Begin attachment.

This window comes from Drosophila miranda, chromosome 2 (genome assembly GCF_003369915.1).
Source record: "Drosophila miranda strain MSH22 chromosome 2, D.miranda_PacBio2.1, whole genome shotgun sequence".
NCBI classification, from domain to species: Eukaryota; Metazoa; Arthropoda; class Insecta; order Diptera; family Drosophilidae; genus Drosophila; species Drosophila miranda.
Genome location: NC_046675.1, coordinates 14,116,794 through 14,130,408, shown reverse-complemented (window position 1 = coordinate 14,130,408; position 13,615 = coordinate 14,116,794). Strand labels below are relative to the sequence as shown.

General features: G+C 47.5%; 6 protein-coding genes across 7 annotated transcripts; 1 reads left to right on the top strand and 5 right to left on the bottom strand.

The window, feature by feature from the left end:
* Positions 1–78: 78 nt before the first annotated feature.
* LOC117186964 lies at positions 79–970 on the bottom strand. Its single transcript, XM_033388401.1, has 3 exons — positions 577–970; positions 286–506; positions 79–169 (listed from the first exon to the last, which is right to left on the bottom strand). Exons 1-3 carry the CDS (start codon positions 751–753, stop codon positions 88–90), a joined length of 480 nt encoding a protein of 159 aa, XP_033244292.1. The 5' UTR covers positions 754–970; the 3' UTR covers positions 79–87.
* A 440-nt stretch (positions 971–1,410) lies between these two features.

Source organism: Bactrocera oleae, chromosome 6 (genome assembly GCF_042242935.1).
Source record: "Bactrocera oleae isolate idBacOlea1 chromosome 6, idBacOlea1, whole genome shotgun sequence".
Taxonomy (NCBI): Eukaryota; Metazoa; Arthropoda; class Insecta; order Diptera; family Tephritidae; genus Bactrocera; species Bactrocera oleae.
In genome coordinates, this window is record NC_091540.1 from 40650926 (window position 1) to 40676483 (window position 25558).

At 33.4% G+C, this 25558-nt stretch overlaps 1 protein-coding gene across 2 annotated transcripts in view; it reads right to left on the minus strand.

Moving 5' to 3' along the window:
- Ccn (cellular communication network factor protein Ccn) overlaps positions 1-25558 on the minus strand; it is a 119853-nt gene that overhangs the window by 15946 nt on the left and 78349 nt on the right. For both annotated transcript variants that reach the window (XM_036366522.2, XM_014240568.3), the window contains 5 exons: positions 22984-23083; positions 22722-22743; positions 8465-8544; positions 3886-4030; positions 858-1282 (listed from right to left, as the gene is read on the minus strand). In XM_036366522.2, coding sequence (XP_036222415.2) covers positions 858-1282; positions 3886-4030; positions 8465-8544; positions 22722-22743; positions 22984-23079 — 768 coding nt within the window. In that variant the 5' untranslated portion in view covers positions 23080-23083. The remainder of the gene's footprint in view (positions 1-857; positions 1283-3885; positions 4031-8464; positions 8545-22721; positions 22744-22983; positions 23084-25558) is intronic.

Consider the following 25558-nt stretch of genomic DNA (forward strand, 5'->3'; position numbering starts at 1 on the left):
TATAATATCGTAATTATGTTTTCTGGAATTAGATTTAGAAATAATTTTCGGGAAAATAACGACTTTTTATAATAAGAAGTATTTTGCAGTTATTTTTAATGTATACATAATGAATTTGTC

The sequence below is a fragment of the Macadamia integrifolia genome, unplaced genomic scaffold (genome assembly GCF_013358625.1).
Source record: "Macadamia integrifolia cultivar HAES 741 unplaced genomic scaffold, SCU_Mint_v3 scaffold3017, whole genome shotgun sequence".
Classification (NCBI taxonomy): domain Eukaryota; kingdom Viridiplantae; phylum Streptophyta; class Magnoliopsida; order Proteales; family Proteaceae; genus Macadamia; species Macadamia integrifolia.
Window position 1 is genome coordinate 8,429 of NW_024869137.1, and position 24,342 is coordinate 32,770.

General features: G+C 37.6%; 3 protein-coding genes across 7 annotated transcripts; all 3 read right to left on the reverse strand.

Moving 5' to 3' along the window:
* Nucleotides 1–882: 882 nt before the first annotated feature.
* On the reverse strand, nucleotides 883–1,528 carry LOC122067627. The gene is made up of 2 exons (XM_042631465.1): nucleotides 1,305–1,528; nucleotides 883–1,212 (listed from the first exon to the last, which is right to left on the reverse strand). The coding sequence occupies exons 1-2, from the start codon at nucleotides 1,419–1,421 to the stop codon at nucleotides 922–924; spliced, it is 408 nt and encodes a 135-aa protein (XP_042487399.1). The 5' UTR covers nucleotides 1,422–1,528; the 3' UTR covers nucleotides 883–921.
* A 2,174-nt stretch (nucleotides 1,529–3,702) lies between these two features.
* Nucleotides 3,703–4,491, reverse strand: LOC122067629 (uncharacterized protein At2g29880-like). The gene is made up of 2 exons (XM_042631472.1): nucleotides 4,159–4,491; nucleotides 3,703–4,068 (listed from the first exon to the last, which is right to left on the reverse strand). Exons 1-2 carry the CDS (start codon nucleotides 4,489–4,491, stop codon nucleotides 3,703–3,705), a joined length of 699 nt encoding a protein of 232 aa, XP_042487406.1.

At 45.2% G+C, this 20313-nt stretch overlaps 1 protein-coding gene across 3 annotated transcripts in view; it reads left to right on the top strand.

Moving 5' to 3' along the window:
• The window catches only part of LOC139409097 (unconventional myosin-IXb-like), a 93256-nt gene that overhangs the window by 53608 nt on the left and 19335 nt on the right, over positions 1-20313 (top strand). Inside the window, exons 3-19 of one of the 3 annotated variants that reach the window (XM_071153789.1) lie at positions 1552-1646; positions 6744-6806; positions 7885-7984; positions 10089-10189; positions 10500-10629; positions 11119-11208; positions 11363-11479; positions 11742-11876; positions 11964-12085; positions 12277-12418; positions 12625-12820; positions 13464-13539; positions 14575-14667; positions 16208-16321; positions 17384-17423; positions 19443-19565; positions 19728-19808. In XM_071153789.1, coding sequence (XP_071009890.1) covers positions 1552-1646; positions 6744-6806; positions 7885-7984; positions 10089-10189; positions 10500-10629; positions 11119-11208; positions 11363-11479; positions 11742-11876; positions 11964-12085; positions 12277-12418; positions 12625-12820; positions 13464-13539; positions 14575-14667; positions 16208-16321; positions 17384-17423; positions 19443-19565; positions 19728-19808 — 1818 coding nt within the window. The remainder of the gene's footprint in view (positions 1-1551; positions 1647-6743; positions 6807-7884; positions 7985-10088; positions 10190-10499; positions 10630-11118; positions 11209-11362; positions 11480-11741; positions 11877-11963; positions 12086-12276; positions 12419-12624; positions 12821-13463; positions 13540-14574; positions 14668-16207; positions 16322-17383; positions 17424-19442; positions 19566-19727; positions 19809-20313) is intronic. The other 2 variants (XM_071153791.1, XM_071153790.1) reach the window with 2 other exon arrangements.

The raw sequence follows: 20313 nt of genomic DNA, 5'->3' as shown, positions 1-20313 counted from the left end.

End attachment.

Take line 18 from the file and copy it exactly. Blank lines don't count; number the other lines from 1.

TATAATATCGTAATTATGTTTTCTGGAATTAGATTTAGAAATAATTTTCGGGAAAATAACGACTTTTTATAATAAGAAGTATTTTGCAGTTATTTTTAATGTATACATAATGAATTTGTC